Florida: Second Wave Analysis

[07/29/20 NOTE: Read our updated analysis for a more up to date recovery assessment: Florida: Summer Analysis Update]

[07/23/20 NOTE: This Analysis Will be Refreshed.  Intro Graphs Now Include All Cases]

Current trends in Florida show a significant increase in percent positive test results in recent weeks. Florida has significantly increased the amount of testing. The average age of infection has dropped substantially and there is clear evidence that younger people who are much lower risk of death from COVID-19 are out and about.

This second wave of infections is likely similar in magnitude to the initial outbreak in March, but early testing was limited, so this can be inferred by secondary analysis using our COVID Decision Model. We take close look at the current data and evaluate outcome trends in Florida.  Our model is well suited for modeling dynamic heterogeneous effects, especially those based on age demographics.  Note that data reporting is delayed, and as such, the model may deviate somewhat from updated data.  We have modeled a range of scenarios to assess long term outcomes.

We reference the Florida Department of Public Health for statistics. We present the model results for five scenarios. The details of each case study are presented at the bottom of this post.

We make several observations:

  • People are modulating their connectivity in proportion to their risk.
  • Infections are up, but deaths will continue to decline.
  • The Infection Fatality Rate is declining rapidly and approaching flu like levels.
  • The second wave will rapidly decline over the summer and the virus is likely to die out without the need for vaccine if behavior continues to be modulated by risk.
  • Florida is doing a good job protecting a large population of elderly vulnerable people.

Despite the criticisms from many seeking to create panic, the people of Florida offer a great example the path forward for COVID-19 mitigation.   As the population organically loosens up by age demographic where risks are low, the infection is essentially working through those populations and burning itself out.

From a public policy perspective, it is imperative to educate people to their actual risks so that those who are vulnerable can minimize risky interactions.  It is important to continue to protect the vulnerable people who can’t protect themselves in institutions or are under the care.  Younger people should continue to minimize potentially infectious contact with vulnerable populations.  Good hygiene should continue to be encouraged, including hand washing and wearing masks in close quarter indoors.

This recovery approach provides the best balance of economic recovery and public health.

The Florida Second Wave Model

We have an increase in infections that are likely resulting from an overall increase in connectivity proportional to age (younger people dropping social distancing norms).  The loosening of stay at home orders in mid May and widespread civil protests after Memorial Day both contributed to this increased connectivity.  This increased social contact for younger demographics has caused a large spike in infections.  Death rates resulting from these infections will be very low.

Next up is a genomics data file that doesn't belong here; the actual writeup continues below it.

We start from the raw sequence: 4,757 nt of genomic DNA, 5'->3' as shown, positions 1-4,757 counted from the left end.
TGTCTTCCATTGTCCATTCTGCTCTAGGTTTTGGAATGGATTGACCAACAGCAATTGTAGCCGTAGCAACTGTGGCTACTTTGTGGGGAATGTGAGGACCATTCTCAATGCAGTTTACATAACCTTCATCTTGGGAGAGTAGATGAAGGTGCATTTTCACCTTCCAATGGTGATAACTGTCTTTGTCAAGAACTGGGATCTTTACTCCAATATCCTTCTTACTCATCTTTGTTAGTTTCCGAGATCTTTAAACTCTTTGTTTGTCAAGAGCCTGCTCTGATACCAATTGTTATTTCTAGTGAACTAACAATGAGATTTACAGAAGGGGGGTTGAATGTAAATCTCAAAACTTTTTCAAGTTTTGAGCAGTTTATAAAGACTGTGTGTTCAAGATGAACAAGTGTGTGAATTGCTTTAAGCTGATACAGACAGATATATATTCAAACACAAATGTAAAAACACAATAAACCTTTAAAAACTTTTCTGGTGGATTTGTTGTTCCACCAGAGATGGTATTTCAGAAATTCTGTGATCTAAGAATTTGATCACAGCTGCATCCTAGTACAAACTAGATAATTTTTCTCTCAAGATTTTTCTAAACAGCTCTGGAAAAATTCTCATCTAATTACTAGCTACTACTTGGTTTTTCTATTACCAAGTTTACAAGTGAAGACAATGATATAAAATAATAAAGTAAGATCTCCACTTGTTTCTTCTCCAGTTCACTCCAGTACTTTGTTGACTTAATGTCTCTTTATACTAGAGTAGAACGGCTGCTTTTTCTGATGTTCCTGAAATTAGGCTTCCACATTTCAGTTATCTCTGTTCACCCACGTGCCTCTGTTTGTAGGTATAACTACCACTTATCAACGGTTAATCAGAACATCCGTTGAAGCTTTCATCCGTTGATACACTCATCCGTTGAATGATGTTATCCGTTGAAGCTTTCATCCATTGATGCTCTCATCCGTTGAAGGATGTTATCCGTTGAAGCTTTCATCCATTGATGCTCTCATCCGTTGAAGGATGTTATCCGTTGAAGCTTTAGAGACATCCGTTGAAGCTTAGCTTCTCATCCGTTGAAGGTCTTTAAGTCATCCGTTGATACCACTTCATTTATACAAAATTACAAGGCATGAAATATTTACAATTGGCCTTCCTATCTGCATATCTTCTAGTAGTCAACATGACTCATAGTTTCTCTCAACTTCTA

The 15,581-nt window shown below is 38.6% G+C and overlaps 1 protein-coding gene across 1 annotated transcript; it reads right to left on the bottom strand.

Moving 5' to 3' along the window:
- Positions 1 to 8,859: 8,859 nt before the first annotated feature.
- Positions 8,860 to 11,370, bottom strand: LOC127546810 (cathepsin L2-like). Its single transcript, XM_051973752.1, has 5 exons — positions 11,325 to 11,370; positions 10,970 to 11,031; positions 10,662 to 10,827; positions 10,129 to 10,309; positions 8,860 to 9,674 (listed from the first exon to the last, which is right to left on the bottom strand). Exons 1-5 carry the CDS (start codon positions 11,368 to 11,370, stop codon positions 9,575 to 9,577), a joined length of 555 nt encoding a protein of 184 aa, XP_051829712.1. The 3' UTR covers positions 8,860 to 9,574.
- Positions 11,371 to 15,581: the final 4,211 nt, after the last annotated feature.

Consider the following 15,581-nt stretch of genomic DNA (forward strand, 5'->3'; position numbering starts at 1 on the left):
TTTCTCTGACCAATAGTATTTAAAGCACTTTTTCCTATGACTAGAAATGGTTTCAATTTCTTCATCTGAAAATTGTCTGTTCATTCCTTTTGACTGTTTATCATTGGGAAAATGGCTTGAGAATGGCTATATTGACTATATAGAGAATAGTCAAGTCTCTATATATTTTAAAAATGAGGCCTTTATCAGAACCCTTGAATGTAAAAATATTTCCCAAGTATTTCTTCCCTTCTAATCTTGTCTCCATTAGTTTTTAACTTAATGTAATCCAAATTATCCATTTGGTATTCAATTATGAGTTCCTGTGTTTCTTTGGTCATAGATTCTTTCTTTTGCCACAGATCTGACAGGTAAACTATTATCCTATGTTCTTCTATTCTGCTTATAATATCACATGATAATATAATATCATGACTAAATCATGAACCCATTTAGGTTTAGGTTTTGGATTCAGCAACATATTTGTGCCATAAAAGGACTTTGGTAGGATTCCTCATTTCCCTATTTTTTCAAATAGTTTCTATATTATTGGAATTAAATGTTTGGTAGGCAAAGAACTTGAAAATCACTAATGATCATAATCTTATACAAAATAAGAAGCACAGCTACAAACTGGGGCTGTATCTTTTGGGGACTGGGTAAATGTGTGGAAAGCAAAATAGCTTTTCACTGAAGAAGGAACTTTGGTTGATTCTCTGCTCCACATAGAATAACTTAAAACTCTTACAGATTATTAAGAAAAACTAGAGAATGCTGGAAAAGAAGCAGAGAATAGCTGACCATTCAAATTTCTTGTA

We have modeled a heterogeneous shift in behavior by age group, proportional to actual individual risk.  We assess five scenarios to understand the nature of this second infection wave in Florida and a range of outcomes over time.  A simulation population of 2 million agents is scaled to the 21.4 million in presented results.

  • Case 1 assumes modest social distancing and reduced connectivity in proportion to risk (age).  This case best matches the current data trends.
  • Case 2 is the same as Case 1 with incrementally more increased contact.
  • Case 3 is the same as Case 2 with significantly increased contact going forward.  This is not likely a realistic scenario.
  • Case 4 is similar to Case 1, with reduced contact in July and then increased contact similar to Case 2 from August onward.
  • Case 5 is a light switch return to normal to show a worst case and is presented for reference.  This is not a realistic scenario.

Case 1, 2 and 3 are representative of likely scenarios.  Death and infection trends for these scenarios are presented below.  Death curves are well matched to the existing trends.  The infections rate shows a clear second hump due to the age stratified increase in mobility (younger cohorts are more mobile) and matches current % positive test trends.  We also show the due to the younger distribution of infections, the Infection Fatality Rate (IFR) has dropped from an initial value of 0.5% to less than 0.2%.

Dynamic Model Input Parameters

The dynamic inputs for each simulation run are shown below.  Age cohorts are divided by decade and mobility is inversely proportional to risk.  Vulnerable individuals are protected in all cases.  We assume an decrease in mortality due to therapeutic advances.  We also assume a mild seasonal effect to reduce transmission and mortality.

Florida Death Trends

The model is well matched to current trends.  Case 1,2 and 4 are likely scenarios, as behavior will be modulated by increases in infections (a natural response).

Florida Infection Trends

Summary Outcome Tables      


2 thoughts on “Florida: Second Wave Analysis”

  1. Susan Anderson

July 11, 2020 at 5:22 pm

Excellent information


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